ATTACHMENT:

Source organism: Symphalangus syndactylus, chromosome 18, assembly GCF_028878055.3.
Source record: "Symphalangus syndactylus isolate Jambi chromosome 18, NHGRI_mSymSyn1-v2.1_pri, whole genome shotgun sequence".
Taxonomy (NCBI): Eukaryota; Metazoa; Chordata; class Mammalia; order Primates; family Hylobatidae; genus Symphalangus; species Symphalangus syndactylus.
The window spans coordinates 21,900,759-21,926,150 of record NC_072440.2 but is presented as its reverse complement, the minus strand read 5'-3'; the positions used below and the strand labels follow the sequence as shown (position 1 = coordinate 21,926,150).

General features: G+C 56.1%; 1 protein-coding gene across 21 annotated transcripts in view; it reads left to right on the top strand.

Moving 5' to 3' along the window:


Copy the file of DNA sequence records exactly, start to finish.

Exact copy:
Source organism: Symphalangus syndactylus, chromosome 18, assembly GCF_028878055.3.
Source record: "Symphalangus syndactylus isolate Jambi chromosome 18, NHGRI_mSymSyn1-v2.1_pri, whole genome shotgun sequence".
Taxonomy (NCBI): Eukaryota; Metazoa; Chordata; class Mammalia; order Primates; family Hylobatidae; genus Symphalangus; species Symphalangus syndactylus.
The window spans coordinates 21,900,759-21,926,150 of record NC_072440.2 but is presented as its reverse complement, the minus strand read 5'-3'; the positions used below and the strand labels follow the sequence as shown (position 1 = coordinate 21,926,150).

General features: G+C 56.1%; 1 protein-coding gene across 21 annotated transcripts in view; it reads left to right on the top strand.

Moving 5' to 3' along the window: